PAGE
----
Water Flows Back Into Death Valley

Record rains help a lake reappear in the hottest place on Earth

PUBLISHED NOV 21, 2023 10:10 P.M.
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Climate change models suggest that bone-dry Death Valley could see more torrential rain in the future.

Climate change models suggest that bone-dry Death Valley could see more torrential rain in the future.   Jakub Maculewicz   Shutterstock.com

California’s Death Valley isn’t a place typically known for its large bodies of water. The iconic desert, which runs along California’s eastern border with Nevada, is the home of the hottest temperature ever recorded on Earth: 134 degrees in 1913 in a place aptly named Furnace.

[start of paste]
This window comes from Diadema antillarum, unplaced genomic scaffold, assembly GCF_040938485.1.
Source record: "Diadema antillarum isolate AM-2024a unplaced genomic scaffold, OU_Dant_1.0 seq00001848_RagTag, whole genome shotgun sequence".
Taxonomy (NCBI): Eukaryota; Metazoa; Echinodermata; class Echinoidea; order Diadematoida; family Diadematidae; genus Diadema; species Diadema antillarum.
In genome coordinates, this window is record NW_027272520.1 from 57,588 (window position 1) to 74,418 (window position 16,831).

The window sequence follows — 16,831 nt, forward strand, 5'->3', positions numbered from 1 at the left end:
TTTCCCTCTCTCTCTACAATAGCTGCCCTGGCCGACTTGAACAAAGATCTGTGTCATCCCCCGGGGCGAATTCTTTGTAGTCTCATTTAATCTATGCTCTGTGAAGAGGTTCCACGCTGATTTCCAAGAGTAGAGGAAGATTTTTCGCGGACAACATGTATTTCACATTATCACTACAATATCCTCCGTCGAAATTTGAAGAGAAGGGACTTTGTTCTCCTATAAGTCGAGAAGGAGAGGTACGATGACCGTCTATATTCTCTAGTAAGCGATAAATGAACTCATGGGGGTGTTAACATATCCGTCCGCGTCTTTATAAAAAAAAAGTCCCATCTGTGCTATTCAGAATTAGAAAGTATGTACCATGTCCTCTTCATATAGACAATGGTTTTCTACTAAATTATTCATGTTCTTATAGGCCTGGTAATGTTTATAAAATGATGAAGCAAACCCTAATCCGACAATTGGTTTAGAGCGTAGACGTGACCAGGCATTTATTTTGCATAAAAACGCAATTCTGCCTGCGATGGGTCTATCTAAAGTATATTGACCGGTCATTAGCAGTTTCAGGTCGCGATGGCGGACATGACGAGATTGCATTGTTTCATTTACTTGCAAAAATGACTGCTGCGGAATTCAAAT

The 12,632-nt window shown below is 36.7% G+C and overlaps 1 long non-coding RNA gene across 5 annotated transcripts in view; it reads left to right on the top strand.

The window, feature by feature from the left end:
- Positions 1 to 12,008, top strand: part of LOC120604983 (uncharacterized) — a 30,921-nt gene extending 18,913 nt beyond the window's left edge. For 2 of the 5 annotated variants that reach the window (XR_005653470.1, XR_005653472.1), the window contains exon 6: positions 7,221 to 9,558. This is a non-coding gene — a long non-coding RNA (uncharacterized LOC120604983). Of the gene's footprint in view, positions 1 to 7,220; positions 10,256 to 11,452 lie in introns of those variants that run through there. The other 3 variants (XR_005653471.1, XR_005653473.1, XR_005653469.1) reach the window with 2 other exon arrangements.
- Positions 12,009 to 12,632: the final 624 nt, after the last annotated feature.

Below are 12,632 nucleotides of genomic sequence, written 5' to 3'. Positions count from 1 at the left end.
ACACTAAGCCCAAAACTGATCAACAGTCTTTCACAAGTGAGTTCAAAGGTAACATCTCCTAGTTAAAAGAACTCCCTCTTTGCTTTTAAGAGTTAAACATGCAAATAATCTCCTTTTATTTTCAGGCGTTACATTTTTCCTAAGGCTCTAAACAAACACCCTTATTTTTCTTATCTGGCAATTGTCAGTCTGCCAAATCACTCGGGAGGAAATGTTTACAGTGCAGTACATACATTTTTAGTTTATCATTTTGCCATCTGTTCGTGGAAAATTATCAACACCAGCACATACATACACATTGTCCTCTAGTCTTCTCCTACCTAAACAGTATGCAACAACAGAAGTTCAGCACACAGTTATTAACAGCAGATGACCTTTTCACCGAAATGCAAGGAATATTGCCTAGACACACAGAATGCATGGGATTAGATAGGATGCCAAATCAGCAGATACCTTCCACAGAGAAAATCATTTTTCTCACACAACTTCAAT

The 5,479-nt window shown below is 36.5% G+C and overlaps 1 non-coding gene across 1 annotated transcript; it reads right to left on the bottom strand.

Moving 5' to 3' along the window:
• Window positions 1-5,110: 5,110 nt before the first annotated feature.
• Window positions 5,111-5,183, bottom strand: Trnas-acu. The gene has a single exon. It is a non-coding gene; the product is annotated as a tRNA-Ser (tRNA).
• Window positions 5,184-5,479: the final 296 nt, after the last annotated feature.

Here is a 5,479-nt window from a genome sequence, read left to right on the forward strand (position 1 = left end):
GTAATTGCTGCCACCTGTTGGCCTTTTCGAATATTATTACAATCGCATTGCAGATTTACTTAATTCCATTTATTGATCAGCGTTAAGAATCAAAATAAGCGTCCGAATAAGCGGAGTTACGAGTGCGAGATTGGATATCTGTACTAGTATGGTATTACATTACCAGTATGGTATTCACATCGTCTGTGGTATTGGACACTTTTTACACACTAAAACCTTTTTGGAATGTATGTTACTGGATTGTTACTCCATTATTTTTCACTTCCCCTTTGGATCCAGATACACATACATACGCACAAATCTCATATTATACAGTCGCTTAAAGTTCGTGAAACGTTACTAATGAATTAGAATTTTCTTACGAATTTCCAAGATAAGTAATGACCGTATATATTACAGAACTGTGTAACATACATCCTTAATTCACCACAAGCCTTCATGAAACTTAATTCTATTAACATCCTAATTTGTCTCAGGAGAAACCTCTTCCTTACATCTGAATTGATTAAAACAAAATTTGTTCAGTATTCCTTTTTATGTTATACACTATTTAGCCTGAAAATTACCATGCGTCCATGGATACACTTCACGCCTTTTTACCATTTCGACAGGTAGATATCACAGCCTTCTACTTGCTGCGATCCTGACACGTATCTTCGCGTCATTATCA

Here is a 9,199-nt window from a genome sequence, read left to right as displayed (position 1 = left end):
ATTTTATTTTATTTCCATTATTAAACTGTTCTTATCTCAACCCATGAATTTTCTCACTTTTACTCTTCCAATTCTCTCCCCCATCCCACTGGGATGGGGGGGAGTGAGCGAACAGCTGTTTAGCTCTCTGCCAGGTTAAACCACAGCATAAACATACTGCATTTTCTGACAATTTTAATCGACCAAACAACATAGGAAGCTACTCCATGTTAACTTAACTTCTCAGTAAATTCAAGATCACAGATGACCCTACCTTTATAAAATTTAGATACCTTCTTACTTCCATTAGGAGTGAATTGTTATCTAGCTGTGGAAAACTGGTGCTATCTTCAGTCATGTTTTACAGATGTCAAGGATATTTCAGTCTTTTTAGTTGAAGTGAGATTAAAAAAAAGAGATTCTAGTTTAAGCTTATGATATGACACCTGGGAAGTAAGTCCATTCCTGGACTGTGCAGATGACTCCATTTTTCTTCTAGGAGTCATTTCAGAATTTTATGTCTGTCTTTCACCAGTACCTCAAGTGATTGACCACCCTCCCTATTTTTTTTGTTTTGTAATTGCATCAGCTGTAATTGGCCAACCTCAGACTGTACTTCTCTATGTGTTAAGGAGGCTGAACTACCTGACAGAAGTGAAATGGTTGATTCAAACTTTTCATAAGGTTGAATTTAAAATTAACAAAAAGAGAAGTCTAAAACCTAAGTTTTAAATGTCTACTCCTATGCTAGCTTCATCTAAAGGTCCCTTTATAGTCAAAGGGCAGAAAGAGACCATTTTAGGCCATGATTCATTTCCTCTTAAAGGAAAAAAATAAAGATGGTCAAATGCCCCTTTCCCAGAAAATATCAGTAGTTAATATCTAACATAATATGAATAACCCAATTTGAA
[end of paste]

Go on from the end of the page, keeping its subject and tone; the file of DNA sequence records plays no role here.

Record rains have helped something interesting happen in Death Valley, though: Make a lake reappear.

The New York Times had a story out Nov. 20 talking about how torrential rains in Death Valley—an unheard-of two inches in one day over the summer of 2023—helped a lake form in Badwater Basin.

And it might not be the last time something like this happens in this part of California’s desert, with a park ranger telling the Times, “All the climate change models say that this area of the country is expected to have more frequent, large storms.”

The full story, “In Death Valley, a Rare Lake Comes Alive,” can be found on NYTimes.com.

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